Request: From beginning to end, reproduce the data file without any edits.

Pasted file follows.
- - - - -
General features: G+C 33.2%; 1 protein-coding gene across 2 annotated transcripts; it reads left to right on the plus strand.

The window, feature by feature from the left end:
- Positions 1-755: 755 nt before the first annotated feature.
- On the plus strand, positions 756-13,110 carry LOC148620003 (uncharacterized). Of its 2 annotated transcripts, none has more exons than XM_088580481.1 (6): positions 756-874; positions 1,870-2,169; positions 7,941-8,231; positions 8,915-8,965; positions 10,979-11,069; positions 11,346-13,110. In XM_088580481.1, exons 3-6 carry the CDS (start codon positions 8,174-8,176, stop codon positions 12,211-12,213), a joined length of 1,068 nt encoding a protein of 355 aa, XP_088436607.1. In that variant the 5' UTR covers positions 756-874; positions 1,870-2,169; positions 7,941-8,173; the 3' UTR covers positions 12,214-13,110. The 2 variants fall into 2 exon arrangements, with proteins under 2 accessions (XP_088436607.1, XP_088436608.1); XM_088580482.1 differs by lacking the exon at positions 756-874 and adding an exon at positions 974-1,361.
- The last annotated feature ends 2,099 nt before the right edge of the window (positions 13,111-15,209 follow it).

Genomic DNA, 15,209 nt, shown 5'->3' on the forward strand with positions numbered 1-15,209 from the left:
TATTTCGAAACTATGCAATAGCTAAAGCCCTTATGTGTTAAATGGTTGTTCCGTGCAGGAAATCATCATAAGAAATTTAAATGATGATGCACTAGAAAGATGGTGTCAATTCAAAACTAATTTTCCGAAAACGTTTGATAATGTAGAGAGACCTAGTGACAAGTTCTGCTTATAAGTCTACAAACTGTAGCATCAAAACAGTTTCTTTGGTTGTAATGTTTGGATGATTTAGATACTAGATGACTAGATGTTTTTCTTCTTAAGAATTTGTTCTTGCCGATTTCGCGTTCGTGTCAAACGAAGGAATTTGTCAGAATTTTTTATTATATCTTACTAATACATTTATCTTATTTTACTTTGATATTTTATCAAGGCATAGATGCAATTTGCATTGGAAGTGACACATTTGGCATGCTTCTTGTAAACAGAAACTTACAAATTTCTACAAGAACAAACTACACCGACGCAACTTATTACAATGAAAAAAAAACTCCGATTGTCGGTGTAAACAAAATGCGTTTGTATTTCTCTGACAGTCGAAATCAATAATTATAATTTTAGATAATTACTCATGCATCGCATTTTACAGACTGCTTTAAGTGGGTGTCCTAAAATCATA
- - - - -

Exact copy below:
General features: G+C 33.2%; 1 protein-coding gene across 2 annotated transcripts; it reads left to right on the plus strand.

The window, feature by feature from the left end:
- Positions 1-755: 755 nt before the first annotated feature.
- On the plus strand, positions 756-13,110 carry LOC148620003 (uncharacterized). Of its 2 annotated transcripts, none has more exons than XM_088580481.1 (6): positions 756-874; positions 1,870-2,169; positions 7,941-8,231; positions 8,915-8,965; positions 10,979-11,069; positions 11,346-13,110. In XM_088580481.1, exons 3-6 carry the CDS (start codon positions 8,174-8,176, stop codon positions 12,211-12,213), a joined length of 1,068 nt encoding a protein of 355 aa, XP_088436607.1. In that variant the 5' UTR covers positions 756-874; positions 1,870-2,169; positions 7,941-8,173; the 3' UTR covers positions 12,214-13,110. The 2 variants fall into 2 exon arrangements, with proteins under 2 accessions (XP_088436607.1, XP_088436608.1); XM_088580482.1 differs by lacking the exon at positions 756-874 and adding an exon at positions 974-1,361.
- The last annotated feature ends 2,099 nt before the right edge of the window (positions 13,111-15,209 follow it).

Genomic DNA, 15,209 nt, shown 5'->3' on the forward strand with positions numbered 1-15,209 from the left:
TATTTCGAAACTATGCAATAGCTAAAGCCCTTATGTGTTAAATGGTTGTTCCGTGCAGGAAATCATCATAAGAAATTTAAATGATGATGCACTAGAAAGATGGTGTCAATTCAAAACTAATTTTCCGAAAACGTTTGATAATGTAGAGAGACCTAGTGACAAGTTCTGCTTATAAGTCTACAAACTGTAGCATCAAAACAGTTTCTTTGGTTGTAATGTTTGGATGATTTAGATACTAGATGACTAGATGTTTTTCTTCTTAAGAATTTGTTCTTGCCGATTTCGCGTTCGTGTCAAACGAAGGAATTTGTCAGAATTTTTTATTATATCTTACTAATACATTTATCTTATTTTACTTTGATATTTTATCAAGGCATAGATGCAATTTGCATTGGAAGTGACACATTTGGCATGCTTCTTGTAAACAGAAACTTACAAATTTCTACAAGAACAAACTACACCGACGCAACTTATTACAATGAAAAAAAAACTCCGATTGTCGGTGTAAACAAAATGCGTTTGTATTTCTCTGACAGTCGAAATCAATAATTATAATTTTAGATAATTACTCATGCATCGCATTTTACAGACTGCTTTAAGTGGGTGTCCTAAAATCATA